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Fireworks: vets urge owners to act over fears of more unregulated displays

Vets are urging owners to take action now to minimise firework trauma, as they fear Covid regulations may mean more unregulated displays.

The British Veterinary Association (BVA) is urging owners who are worried about their animals’ welfare to take steps to avoid injury and distress between now and December.

The advice comes as vets say they are concerned there may be an increase in unregulated garden fireworks this year as official displays are limited by Covid-19 restrictions.

“Many animals have more acute hearing than humans, so the loud bangs and whistles — which at 150 decibels can be as loud as the noise from a jet engine — can cause significant distress and fear and lead to the development of phobia responses,” A BVA spokesman said.

“Vets see first-hand the impact of firework-related distress in pets, livestock and horses at this time of year. In a survey conducted by BVA in 2018, around one in 14 vets across the country reported seeing animals with firework-related injuries over the previous year, with equine vets significantly more likely to report such cases (19%). By far the most commonly reported cases were self-injuries caused by fireworks-related anxiety, such as fractures in horses that had bolted from their fields or tooth injuries to dogs from chewing furniture.”

The BVA pointed out that there are more concerns than noise; firework debris can also cause issues.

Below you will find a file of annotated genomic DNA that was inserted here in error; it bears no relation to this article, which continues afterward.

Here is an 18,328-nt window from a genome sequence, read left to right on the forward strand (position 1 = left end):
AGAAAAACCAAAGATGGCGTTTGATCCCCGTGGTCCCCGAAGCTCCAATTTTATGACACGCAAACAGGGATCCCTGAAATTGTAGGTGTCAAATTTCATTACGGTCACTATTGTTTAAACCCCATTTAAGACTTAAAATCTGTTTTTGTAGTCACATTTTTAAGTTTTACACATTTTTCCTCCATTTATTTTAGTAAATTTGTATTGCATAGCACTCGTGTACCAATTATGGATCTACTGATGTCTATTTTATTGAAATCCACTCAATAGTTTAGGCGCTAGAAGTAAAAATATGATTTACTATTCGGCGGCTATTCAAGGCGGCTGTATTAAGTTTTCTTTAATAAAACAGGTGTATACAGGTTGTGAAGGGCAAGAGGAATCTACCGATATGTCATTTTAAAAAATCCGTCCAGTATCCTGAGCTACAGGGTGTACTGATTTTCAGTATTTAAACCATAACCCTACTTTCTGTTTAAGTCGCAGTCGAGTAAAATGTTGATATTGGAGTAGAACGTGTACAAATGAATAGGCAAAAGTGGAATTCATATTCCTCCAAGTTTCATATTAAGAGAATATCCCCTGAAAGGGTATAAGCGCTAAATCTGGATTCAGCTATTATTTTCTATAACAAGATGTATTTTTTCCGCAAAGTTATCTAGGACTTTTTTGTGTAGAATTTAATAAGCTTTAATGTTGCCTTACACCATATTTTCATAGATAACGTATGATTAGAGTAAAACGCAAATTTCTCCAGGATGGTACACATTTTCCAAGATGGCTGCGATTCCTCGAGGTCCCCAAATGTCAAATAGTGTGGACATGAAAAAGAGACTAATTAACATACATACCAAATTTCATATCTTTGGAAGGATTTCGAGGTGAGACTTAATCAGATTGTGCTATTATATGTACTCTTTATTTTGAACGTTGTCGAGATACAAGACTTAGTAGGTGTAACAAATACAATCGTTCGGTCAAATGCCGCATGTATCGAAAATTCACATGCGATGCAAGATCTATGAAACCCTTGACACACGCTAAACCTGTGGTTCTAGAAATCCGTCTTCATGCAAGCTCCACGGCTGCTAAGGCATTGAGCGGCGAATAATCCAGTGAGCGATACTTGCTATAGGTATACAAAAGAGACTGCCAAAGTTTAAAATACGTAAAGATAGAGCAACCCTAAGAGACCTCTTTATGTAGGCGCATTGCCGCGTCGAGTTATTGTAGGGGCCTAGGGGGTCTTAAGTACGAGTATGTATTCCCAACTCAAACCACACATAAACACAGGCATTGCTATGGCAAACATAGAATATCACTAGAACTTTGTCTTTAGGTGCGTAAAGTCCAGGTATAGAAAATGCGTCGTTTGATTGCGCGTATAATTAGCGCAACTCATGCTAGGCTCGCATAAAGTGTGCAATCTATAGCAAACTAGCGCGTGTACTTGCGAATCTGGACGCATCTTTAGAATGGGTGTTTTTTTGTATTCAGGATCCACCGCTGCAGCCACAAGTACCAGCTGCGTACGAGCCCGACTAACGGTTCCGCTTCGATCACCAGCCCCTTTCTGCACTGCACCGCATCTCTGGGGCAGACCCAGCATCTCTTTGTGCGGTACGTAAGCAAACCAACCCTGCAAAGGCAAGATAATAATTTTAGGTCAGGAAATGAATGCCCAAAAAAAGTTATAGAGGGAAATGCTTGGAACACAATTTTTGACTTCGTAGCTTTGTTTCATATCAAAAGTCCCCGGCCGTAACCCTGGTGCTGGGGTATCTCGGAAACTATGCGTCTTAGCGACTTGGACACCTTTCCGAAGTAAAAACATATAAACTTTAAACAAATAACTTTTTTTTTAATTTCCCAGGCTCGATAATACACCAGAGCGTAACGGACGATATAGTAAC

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BVA senior vice-president Daniella Dos Santos said: “The loud noises and bright flashes from fireworks can be extremely traumatic for animals, from dogs, cats and rabbits to livestock, horses, wildlife and zoo animals. While Covid-19 restrictions may lead to the cancellation of official displays, we are worried about a rise in the number of backyard celebrations.

“We’d encourage owners and keepers to consult with their vet as far in advance as possible to discuss management and treatment options, which may include noise desensitisation techniques.

“With professional input and owner commitment and patience, a phobia of fireworks can be effectively treated with appropriate behaviour-modification techniques.

“Even if you don’t expect your pet to be anxious please consider staying close at hand on the noisiest evenings, providing background noise when fireworks are going off and, most importantly, staying calm yourself so your animal is reassured.”

The British Horse Society has a list of tips to help horses cope with fireworks.

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